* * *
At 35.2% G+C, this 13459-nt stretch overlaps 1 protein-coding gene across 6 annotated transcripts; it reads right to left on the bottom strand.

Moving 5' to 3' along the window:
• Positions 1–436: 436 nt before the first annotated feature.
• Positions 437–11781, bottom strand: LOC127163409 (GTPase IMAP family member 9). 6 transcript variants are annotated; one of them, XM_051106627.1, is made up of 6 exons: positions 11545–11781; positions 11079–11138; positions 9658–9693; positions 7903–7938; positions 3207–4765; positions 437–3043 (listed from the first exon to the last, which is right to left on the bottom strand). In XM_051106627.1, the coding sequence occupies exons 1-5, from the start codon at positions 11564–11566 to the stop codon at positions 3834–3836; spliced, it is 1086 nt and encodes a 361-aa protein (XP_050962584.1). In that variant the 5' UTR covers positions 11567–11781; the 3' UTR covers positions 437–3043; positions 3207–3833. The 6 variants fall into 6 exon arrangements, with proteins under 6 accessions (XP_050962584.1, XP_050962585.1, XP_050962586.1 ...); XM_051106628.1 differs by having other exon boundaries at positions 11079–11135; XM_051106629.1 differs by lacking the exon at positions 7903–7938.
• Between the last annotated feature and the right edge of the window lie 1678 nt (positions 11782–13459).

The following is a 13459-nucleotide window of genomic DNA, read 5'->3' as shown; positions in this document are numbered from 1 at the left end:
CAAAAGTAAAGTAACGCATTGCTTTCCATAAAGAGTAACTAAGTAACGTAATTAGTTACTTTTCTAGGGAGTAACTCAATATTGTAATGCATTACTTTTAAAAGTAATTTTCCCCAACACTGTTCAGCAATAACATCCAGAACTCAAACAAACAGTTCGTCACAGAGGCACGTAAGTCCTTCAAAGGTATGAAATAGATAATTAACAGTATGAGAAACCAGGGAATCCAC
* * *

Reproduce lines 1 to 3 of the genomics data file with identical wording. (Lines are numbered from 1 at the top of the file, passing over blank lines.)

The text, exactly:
At 35.2% G+C, this 13459-nt stretch overlaps 1 protein-coding gene across 6 annotated transcripts; it reads right to left on the bottom strand.

Moving 5' to 3' along the window:
• Positions 1–436: 436 nt before the first annotated feature.